DJs Don't Only Play Cheesy Love Songs
The bittersweet wedding scene in Love Actually focuses on the songs played during the reception. Specifically, it shows the DJ only playing cheesy love songs (and the guests cringing with each pick). But in actuality, wedding DJs don't only play corny, romantic songs. They will work with you and your partner to create a playlist full of meaningful and fun songs for your wedding reception.
Florists and Other Vendors Come Hours Ahead of Time
When Lily and Marshall get married, everything seems to go wrong. One of the major issues of the day is the flowers. Right as Lily starts to get ready, she receives a call that her florist won't get there until halfway through the ceremony. However, Lilli Wright, owner of Mimosa Floral Design Studio, tells The Knot that her team usually arrives seven to eight hours in advance. "That usually gives us adequate time to set the room, install the ceremony and put all the finishing touches well before guests arrive and so that your photographer has plenty of time to capture that perfect picture we all covet on Pinterest."
Getting a More Expensive Dress Doesn't Mean the Wedding Needs to be More Expensive
In Sex and the City, Carrie Bradshaw upgrades her vintage store wedding dress to designer ball gown—and then decides to upgrade the whole celebration. Soon it becomes a massive wedding with a fancy venue and tons of guests. In the movie, Carrie blames the dress, saying that it upped the ante of the wedding. But Addie Reese, senior consultant at Mira Couture in Chicago, says that's not the case at all. If your dress is more expensive or grander than anticipated, there are tons of ways to cut down on other costs.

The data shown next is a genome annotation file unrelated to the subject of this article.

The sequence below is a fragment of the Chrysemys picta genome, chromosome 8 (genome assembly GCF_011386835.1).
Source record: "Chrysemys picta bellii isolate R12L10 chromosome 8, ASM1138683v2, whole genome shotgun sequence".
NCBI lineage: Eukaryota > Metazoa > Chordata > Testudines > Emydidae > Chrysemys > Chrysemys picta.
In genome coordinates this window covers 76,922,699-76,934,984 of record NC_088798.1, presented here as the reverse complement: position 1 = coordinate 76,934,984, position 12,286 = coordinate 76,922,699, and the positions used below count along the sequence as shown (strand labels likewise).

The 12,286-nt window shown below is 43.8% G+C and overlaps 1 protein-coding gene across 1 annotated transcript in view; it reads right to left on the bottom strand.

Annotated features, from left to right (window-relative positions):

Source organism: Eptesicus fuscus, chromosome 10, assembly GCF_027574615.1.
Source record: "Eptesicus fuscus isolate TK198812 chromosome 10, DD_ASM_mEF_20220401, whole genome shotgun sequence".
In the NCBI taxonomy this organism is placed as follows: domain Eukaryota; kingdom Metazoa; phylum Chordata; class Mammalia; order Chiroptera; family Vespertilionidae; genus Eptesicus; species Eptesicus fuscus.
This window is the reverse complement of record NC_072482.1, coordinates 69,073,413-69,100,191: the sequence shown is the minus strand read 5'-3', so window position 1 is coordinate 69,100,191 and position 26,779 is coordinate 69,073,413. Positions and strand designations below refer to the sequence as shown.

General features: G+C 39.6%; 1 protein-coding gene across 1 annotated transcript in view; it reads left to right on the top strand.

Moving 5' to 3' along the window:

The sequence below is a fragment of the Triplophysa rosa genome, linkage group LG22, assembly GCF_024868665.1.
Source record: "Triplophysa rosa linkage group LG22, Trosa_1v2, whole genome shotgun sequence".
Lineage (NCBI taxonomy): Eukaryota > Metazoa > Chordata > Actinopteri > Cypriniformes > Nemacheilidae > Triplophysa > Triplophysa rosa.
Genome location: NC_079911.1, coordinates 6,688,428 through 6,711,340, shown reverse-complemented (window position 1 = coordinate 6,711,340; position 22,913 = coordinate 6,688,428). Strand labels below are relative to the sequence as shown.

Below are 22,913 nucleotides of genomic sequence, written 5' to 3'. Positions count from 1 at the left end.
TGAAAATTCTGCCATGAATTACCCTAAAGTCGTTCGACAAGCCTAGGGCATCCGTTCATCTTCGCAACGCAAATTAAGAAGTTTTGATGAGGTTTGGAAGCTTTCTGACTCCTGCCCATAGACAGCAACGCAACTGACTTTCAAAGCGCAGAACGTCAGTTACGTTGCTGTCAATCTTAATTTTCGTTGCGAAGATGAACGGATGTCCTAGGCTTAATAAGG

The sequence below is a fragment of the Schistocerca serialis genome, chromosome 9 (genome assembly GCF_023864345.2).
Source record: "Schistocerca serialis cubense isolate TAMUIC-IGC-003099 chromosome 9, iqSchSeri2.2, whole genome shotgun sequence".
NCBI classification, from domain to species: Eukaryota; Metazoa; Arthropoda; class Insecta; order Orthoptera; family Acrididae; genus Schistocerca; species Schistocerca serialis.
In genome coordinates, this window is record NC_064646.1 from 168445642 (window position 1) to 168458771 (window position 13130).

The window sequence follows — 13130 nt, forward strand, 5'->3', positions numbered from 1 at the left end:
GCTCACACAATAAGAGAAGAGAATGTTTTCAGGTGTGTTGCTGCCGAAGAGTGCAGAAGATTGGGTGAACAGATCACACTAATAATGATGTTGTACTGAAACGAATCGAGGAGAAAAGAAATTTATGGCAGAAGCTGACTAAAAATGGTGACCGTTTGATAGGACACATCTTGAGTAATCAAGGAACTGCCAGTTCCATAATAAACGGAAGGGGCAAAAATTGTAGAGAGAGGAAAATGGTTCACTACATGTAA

Your Photographer Will Give You Directions
While this technically happens during Monica and Chandler's engagement session, it applies to weddings. In an episode of Friends, Chandler struggles in front of the camera and Monica gives him directions so they can get a good picture—but the photographer doesn't say anything. This is usually not the case, as photographers will work with couples during the wedding to get good pictures. "Any type of direction that I give acts as a distraction," says Michelle Beller, a destination wedding photographer based in Southern California. "Honestly it's distraction that gets camera shy couples there every single time." If you're worried about freezing up in front of the camera, be sure to hire a photographer who has experience giving direction."
Not All Wedding Planners Use a Headset and Clipboard
Wedding planning is serious business, but Meyer says that not all wedding planners will show up to your nuptials with a headset and a clipboard (à la Jenifer Lopez in The Wedding Planner). While it adds to the dramatic effect in the movies, Meyer says it's important to remember this stereotype and others (like wedding planners only being woman or dramatic gay men, for example) aren't true. Most wedding planners are true professionals who are committed to making your wedding a memorable and fun experience.